A less expensive method is to frame out the interior wall 16 or 24 on center depending on wall finish. you can even inset them to be flush with interior surface of the post's. Then blow in cellulose insulation. Yes even if you blow 6 or 8 or even 10 inches thick. You can blow this in so it packs and dose not settle. It will stop most air circulation. Unlike fiberglass bats, which need a closed cavity to work at all. You can also put up girts on the interior of the poles. Many times these can be 4' to 5' centers. Install a liner panel, usually a lighter gage (29) and only painted, no expensive fade resistent coatings as you need on the exterior. I have built several commercial buildings this way. Roof trusses 4' oc, steel right on the bottom of the truss. A good insulation contractor can blow the walls and ceiling of a 5,000 sf building in 8 to 10 hours.

  13. #13

    Default Re: Insulation in a Pole Building?

    How far apart are the studs?
    How thick are they?
    By far cellulose is the best (ease and cost per efficiency)
    The max a stud can be for sprayed cellulose is
    2ft oc.
    You really won't need a vapor barrier with cellulose
    is you use tyvek.
    What about the ceiling--loose cellulose

  14. #14

    Default Re: Insulation in a Pole Building?

    I built a steel sided building. I used 2x4s flat to screw the siding to. On the inside, which left an inch and a half air space, I attached 5/8 inch Celotex sheeting and taped the seams. I did the same to under the roof. Without any heat, the temperature never goes below 30 degrees with the doors closed and no heat. I keep canned vegetables in refrigerators and none freeze. In the summer it never gets above 80 degrees. When I want to work there in the winter, I use a 30K btu propane heater that heats the building in 20 to 30 minutes. The building is 28 by 48 and ten feet sidewalls and I have an upstairs in it. 5/8 inch of styrofoam with aluminum foil on both sides does the trick.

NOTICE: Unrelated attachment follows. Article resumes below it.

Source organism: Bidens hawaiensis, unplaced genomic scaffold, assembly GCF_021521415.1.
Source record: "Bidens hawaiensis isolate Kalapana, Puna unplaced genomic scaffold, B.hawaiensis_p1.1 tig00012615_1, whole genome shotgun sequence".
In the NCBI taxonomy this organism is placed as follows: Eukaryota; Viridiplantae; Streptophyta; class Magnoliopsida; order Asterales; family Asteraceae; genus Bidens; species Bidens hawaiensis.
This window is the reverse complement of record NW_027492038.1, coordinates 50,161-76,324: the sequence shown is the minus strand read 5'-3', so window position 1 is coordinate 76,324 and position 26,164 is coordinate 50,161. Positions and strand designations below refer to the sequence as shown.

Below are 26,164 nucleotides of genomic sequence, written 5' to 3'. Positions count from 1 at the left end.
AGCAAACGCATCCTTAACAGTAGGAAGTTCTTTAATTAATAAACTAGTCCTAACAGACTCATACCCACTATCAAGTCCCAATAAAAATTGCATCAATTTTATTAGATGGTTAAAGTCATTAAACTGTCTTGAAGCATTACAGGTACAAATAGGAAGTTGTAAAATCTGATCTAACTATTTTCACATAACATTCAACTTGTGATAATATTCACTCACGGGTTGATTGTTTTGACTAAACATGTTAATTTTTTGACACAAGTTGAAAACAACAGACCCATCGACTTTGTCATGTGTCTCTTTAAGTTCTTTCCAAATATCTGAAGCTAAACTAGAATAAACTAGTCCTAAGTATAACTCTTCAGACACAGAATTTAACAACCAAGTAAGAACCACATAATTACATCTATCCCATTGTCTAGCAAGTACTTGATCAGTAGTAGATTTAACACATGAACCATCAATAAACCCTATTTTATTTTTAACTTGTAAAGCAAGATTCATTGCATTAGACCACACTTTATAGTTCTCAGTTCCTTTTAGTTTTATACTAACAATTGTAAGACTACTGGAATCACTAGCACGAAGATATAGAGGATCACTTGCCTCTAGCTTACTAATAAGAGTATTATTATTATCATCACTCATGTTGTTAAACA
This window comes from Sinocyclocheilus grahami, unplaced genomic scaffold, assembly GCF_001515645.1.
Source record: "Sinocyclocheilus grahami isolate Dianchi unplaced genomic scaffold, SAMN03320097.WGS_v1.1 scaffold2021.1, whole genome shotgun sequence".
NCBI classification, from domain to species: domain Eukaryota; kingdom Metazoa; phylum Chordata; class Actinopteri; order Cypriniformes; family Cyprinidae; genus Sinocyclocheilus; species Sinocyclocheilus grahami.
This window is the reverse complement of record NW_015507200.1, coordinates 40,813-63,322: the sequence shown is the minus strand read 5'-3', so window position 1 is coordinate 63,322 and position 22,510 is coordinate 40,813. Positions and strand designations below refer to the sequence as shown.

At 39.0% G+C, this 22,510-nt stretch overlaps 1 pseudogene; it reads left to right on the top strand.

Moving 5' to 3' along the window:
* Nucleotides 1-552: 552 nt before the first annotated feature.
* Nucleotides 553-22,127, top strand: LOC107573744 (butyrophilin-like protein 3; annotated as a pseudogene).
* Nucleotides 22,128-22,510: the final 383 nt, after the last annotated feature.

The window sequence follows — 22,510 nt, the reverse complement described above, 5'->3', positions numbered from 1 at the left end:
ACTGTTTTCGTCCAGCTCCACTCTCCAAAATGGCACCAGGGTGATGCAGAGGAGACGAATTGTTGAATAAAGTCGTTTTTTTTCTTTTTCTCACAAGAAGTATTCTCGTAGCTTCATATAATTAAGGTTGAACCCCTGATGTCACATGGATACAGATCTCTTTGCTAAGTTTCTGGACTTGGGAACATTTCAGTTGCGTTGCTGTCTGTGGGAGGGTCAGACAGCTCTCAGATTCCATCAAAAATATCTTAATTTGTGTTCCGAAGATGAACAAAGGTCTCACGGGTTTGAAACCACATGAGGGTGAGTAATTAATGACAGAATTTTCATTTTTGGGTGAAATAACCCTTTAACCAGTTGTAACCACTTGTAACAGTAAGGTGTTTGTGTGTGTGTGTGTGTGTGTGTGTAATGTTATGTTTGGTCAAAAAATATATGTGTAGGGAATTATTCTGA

15. #15
    Join Date
    Jun 2004
    Location
    Central SD
    Posts
    606

    Default Re: Insulation in a Pole Building?

    How you build realy depends on where you live, and how the building is used, and the engeneering. If the interior is to be finished and you need a frost footing, it is easer to stick frame and use bats, then sheet rock.

    As I mentioned above many times I have used 6x6 or 4x6 4'centers. If the roof height is only 10' you could use 4x4. With roof trusses 4' oc. exterior perlins are 30" oc with 28 gage steel screwed on. You can direct apply 29 gage liner direct to botom of trusses 4'oc with loose fill. I will direct apply liner horzontaly over posts on 4' centers.Blow in cellouse to fill the cavity. You do need a tight skin on the exterior to do this. This type of building is primarly used for whare house space, grages,shops, place where you keep it above freezing 40 or 50 degrees, and low humidity. I did a 60X 120 building this way 2 years ago and they say it is more comftorable then his home. But you need to rember there are 3 doors and almost no windows.

    If interior finish is not a concern, I would use 1-1/2" foam between the perlins, or 1/2" thermax under the steel skin. Spray foam is more expensive but will do a better job. Buidings over 50' span I do try to use steel frame and spray foam. This is about where it becomes cost efective to swithc to steel.